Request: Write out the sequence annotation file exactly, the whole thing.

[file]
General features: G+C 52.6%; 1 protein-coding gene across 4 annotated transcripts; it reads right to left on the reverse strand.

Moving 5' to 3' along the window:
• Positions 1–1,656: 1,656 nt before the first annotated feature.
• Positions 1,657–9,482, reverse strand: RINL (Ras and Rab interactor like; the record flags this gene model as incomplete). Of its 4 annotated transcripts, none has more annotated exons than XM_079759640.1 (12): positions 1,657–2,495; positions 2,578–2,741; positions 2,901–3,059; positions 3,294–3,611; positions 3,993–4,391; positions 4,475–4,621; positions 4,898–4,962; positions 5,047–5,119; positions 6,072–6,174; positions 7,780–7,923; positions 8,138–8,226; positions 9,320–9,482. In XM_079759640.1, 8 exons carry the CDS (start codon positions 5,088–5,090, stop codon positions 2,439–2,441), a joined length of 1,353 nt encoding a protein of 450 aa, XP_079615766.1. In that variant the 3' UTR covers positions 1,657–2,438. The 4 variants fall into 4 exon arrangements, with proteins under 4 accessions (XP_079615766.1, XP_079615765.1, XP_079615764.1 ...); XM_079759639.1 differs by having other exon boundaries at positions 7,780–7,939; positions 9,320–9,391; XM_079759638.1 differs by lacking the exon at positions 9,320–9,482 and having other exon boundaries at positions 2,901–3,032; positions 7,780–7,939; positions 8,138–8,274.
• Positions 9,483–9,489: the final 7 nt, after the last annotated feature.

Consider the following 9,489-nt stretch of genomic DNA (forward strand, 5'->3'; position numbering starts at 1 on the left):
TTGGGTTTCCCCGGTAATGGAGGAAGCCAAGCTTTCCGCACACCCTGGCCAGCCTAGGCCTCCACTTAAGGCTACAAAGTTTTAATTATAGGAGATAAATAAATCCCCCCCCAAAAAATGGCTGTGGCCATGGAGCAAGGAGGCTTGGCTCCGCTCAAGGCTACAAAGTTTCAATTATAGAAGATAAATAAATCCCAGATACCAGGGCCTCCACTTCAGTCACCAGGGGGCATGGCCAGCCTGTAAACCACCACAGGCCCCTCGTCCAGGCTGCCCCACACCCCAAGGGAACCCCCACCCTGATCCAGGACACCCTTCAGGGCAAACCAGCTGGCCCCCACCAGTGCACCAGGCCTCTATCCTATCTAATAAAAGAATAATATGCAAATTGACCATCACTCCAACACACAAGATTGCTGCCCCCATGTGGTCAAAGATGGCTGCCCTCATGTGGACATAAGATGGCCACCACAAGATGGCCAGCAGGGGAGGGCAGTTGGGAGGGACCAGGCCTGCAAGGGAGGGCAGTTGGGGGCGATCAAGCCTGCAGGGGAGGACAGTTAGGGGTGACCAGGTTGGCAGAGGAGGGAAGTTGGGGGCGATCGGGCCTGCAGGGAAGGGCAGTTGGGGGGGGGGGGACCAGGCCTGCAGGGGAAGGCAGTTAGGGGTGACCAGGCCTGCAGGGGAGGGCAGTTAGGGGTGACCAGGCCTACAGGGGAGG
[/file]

General features: G+C 52.6%; 1 protein-coding gene across 4 annotated transcripts; it reads right to left on the reverse strand.

Moving 5' to 3' along the window:
• Positions 1–1,656: 1,656 nt before the first annotated feature.
• Positions 1,657–9,482, reverse strand: RINL (Ras and Rab interactor like; the record flags this gene model as incomplete). Of its 4 annotated transcripts, none has more annotated exons than XM_079759640.1 (12): positions 1,657–2,495; positions 2,578–2,741; positions 2,901–3,059; positions 3,294–3,611; positions 3,993–4,391; positions 4,475–4,621; positions 4,898–4,962; positions 5,047–5,119; positions 6,072–6,174; positions 7,780–7,923; positions 8,138–8,226; positions 9,320–9,482. In XM_079759640.1, 8 exons carry the CDS (start codon positions 5,088–5,090, stop codon positions 2,439–2,441), a joined length of 1,353 nt encoding a protein of 450 aa, XP_079615766.1. In that variant the 3' UTR covers positions 1,657–2,438. The 4 variants fall into 4 exon arrangements, with proteins under 4 accessions (XP_079615766.1, XP_079615765.1, XP_079615764.1 ...); XM_079759639.1 differs by having other exon boundaries at positions 7,780–7,939; positions 9,320–9,391; XM_079759638.1 differs by lacking the exon at positions 9,320–9,482 and having other exon boundaries at positions 2,901–3,032; positions 7,780–7,939; positions 8,138–8,274.
• Positions 9,483–9,489: the final 7 nt, after the last annotated feature.

Consider the following 9,489-nt stretch of genomic DNA (forward strand, 5'->3'; position numbering starts at 1 on the left):
TTGGGTTTCCCCGGTAATGGAGGAAGCCAAGCTTTCCGCACACCCTGGCCAGCCTAGGCCTCCACTTAAGGCTACAAAGTTTTAATTATAGGAGATAAATAAATCCCCCCCCAAAAAATGGCTGTGGCCATGGAGCAAGGAGGCTTGGCTCCGCTCAAGGCTACAAAGTTTCAATTATAGAAGATAAATAAATCCCAGATACCAGGGCCTCCACTTCAGTCACCAGGGGGCATGGCCAGCCTGTAAACCACCACAGGCCCCTCGTCCAGGCTGCCCCACACCCCAAGGGAACCCCCACCCTGATCCAGGACACCCTTCAGGGCAAACCAGCTGGCCCCCACCAGTGCACCAGGCCTCTATCCTATCTAATAAAAGAATAATATGCAAATTGACCATCACTCCAACACACAAGATTGCTGCCCCCATGTGGTCAAAGATGGCTGCCCTCATGTGGACATAAGATGGCCACCACAAGATGGCCAGCAGGGGAGGGCAGTTGGGAGGGACCAGGCCTGCAAGGGAGGGCAGTTGGGGGCGATCAAGCCTGCAGGGGAGGACAGTTAGGGGTGACCAGGTTGGCAGAGGAGGGAAGTTGGGGGCGATCGGGCCTGCAGGGAAGGGCAGTTGGGGGGGGGGGGACCAGGCCTGCAGGGGAAGGCAGTTAGGGGTGACCAGGCCTGCAGGGGAGGGCAGTTAGGGGTGACCAGGCCTACAGGGGAGG